Wales and Croatia played out a 1-1 draw in the Euro 2020 qualifiers at Cardiff’s Millenium Stadium. Ryan Giggs’ side earned a crucial point against a tactically astute Croatia side. This tactical analysis will find out how the Welsh battled for a point.
Wales lined-up in a 4-2-3-1 formation, with Ben Davies and Connor Roberts in the full-back positions. Defending the centre for Wales was Lockyer and Rodon, with Ethan Ampadu and Joe Allen ahead of them. Dan James, Gareth Bale and Jonny Williams supported Moore up-front.
Croatia matched Wales’ shape, with Barišić, Vida, Lovern and Jedvaj making up the back four. Kovačić and Modrić started as holding midfielders as Inter Milan’s Brozović missed out through injury. Brekalo, Vlasić and Perišić played in-behind Petković in the striker role.
Croatia block and press
Croatia set-up a block in front of a high sitting midfield. As we can see below, Croatia look to push the ball wide early on in the Wales attack. From here, the away side look to isolate the ball from the rest of the Wales team. Gareth Bale is pushed deep to receive the ball, lessening any chance of a Wales breakthrough.
Croatia take this positioning and chase Wales back, forcing them to start again, and allowing Croatia to re-group their shape and prepare for another attack.
Having forced Wales backwards, Croatia get back into their shape, with Petković marking Ampadu, who is Wales’ most direct link from defence to attack. Croatia’s wingers come inside to block the ball from Joe Allen, Wales’ primary link, and Williams who is Wales’ central creator.
Croatia won the ball back several times by forcing the ball wide, leaving the inside open for a deep runner to take-up. From there, Croatia rapidly close in on the ball, suffocating possession out of the area and back into their hands, ready to counter.
We can see this below, as Bale passes the ball straight into the middle of an on-coming cage, the further two markers close the gap to what is a safety net should the ball be worked through the initial cage, meaning that Croatia own the middle of the pitch.
As we can see below, Wales shifted into a 4-1-4-1 formation when off-the-ball. Croatia’s two holding midfielders are both talented linking players in the form of Modrći and Kovačić. Therefore, Joe Allen pushed up alongside Williams, with the midfield four dropping deep to cover Croatia’s two oncoming creative midfielders.
Wales set-up to separate Croatia’s linking players from the attacking four. Croatia look to work the ball wide. Wales set-up a curved block while Wales’ high defenders man-mark the away side’s dangermen. However, this leaves a big space between the Welsh lines, which is difficult to exploit, but Croatia’s quick football had the ability to do so.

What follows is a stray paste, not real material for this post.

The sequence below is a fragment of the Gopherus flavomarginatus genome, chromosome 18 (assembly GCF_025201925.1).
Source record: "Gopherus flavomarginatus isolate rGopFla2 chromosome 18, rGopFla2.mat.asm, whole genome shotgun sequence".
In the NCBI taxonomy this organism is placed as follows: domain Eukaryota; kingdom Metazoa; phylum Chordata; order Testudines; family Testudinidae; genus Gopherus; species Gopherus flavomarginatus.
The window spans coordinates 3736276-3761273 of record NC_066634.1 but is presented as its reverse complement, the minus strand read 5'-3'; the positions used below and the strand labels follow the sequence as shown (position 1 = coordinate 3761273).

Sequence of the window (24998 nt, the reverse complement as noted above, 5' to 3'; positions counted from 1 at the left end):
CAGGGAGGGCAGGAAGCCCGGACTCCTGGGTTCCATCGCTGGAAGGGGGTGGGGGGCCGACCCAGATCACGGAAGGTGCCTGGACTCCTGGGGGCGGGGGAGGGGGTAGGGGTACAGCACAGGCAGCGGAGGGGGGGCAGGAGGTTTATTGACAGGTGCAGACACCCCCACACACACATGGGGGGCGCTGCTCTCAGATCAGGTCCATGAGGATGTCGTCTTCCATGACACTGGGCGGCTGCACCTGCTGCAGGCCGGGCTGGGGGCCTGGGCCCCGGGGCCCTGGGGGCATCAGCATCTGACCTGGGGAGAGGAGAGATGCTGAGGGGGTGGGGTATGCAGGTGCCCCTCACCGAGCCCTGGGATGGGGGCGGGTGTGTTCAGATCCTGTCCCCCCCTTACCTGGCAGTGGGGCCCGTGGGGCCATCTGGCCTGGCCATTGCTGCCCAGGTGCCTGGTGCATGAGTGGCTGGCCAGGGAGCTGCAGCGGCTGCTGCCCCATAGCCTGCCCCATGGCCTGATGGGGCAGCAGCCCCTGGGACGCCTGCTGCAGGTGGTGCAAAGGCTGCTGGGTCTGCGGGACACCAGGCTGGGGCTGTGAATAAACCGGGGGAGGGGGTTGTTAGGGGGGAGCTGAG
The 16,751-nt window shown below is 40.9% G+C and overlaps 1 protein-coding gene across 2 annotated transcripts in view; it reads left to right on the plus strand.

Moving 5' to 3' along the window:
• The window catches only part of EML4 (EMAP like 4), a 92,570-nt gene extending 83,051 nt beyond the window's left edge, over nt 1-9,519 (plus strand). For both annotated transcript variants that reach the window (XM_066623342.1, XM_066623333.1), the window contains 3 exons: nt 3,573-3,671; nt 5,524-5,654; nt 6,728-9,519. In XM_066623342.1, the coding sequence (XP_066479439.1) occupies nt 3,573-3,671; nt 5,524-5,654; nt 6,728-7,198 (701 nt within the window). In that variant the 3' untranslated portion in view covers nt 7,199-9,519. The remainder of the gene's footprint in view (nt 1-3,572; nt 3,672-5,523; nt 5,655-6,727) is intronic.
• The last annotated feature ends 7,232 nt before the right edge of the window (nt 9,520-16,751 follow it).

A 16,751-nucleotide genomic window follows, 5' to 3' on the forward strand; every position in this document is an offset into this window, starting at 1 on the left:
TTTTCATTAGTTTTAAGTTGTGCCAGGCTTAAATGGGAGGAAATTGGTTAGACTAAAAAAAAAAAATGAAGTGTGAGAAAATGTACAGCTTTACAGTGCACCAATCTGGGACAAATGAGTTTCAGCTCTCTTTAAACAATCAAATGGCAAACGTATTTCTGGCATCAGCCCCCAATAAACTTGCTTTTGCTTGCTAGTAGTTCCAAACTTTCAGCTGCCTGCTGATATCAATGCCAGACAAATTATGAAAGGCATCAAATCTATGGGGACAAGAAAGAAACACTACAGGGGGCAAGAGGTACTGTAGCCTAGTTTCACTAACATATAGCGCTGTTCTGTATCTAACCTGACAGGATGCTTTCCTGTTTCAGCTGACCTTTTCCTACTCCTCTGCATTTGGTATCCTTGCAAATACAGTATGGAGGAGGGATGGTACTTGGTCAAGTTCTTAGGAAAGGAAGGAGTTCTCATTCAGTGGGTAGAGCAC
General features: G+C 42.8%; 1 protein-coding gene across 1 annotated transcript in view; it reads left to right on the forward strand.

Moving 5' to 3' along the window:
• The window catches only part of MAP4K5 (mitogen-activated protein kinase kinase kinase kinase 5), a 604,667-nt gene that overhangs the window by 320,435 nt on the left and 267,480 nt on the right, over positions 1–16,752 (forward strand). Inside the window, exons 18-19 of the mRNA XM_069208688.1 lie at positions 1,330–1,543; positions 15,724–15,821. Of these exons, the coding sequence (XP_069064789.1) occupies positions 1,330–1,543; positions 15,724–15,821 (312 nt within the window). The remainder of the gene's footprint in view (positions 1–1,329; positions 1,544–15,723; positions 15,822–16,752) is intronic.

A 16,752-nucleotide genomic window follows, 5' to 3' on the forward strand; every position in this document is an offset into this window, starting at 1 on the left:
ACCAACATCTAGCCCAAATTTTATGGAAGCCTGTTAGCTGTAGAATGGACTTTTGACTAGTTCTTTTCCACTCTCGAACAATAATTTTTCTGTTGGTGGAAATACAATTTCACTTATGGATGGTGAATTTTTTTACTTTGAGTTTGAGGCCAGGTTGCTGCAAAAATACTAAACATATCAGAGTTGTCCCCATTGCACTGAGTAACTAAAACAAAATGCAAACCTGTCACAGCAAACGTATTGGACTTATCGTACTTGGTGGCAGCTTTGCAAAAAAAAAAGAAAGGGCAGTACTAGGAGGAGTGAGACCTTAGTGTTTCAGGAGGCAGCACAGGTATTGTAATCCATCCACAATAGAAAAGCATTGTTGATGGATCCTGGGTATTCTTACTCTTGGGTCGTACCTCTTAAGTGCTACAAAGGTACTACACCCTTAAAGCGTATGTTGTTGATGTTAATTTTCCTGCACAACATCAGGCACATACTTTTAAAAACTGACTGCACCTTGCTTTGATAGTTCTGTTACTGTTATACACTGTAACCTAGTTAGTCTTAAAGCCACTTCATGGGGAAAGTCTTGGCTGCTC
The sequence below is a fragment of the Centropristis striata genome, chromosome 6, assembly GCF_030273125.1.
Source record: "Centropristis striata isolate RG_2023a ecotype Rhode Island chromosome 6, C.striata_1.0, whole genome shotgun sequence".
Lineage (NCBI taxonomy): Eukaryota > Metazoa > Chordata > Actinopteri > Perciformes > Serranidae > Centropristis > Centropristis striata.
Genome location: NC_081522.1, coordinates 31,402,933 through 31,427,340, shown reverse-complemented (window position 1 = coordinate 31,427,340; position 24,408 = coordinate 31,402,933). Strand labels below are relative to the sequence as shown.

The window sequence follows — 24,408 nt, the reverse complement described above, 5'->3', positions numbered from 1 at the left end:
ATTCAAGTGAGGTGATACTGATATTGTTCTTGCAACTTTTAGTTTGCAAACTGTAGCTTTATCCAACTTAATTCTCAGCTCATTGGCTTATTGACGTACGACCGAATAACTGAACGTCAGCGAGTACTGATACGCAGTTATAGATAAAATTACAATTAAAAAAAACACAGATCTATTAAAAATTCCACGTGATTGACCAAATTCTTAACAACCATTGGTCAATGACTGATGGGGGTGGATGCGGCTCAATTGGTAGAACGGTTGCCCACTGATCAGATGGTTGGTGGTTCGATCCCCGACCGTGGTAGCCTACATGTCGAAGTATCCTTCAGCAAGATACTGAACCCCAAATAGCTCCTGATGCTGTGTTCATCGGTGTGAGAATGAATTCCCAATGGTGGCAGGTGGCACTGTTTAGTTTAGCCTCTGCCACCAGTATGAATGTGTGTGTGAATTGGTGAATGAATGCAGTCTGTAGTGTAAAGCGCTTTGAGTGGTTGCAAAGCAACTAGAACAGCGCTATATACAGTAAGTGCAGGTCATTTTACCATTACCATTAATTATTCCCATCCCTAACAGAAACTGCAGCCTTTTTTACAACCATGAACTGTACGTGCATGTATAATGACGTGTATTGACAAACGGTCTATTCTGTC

Croatia had to put themselves in a position to penetrate this space between the lines. Croatia’s method of breaking this revolved around Modrći, and it was Wales’ mission to stop it. As we can see below, Croatia look to play out from the back, with Wales’ striker and two midfielders caging Croatia’s linking midfielders, forcing long passes and Modrić and Kovačić to drop even deeper.
You’d think that these tactics would work wonders for Wales, the further Modrić is from goal, the safer this Wales team is from danger, right? Our final piece of analysis would disagree.
Croatia made the best of an inevitably aggressive press on the world player of the year with their unexpected tactics. Croatia looked to stretch Wales’ front-line and put Modrić up against players who are less capable defensively.
Modrić, therefore, drops into the left-back position which allows for the full-backs to push high. The makeshift back-three spread themselves across the length of the 18-yard box, allowing for Croatia to open as many options to play-out as possible.
This worked a treat for Croatia as Wales’ focus on the centre was shifted to aggressively pressing the wide areas.
In the wide areas, Wales deployed a wide block with four of the midfield five involved, leaving an abundance of space in-behind and Luka Modrić free in a deeper position.
Modrić comes to support Brekalo on the ball, as his three supporting attackers are caged off from the ball.
Modrić takes two red jerseys with him, stretching the Wales cage, opening room for those players to move into the centre, as the focus shifts onto Modrić.
Modrić moves the ball back into the feet of Brekalo, deconstructing the Wales block and leaving one marker in Joe Allen, finally opening space for Croatia’s linking players to bring the ball into space and advance possession.
Croatia played in and out of Wales’ cages for much of the night, including their goal. As Croatia’s Brekalo works his way inside, Wales once again put too much focus on the ball, with a couple of players who made-up the Wales cage not doing enough to nullify the threat of Brekalo. This left two free Blue jerseys on the edge of the penalty area, the ball is cut back twice, with the focus on the ball far too much, leaving the goalscorer Vlasić completely open for the finish.
In the end, Wales learned from their early mistakes in putting too much pressure on the ball and being too tight. It took a lot for them to get past a well organised Croatian team, surpassing the cage which became static due to a claim for a foul on the edge of the box. It still took a great pass from Williams to find Bale having split the cage, and the finish was world-class.
Overall, an excellent exhibition of two teams who battled out a very high-quality game from a tactical perspective.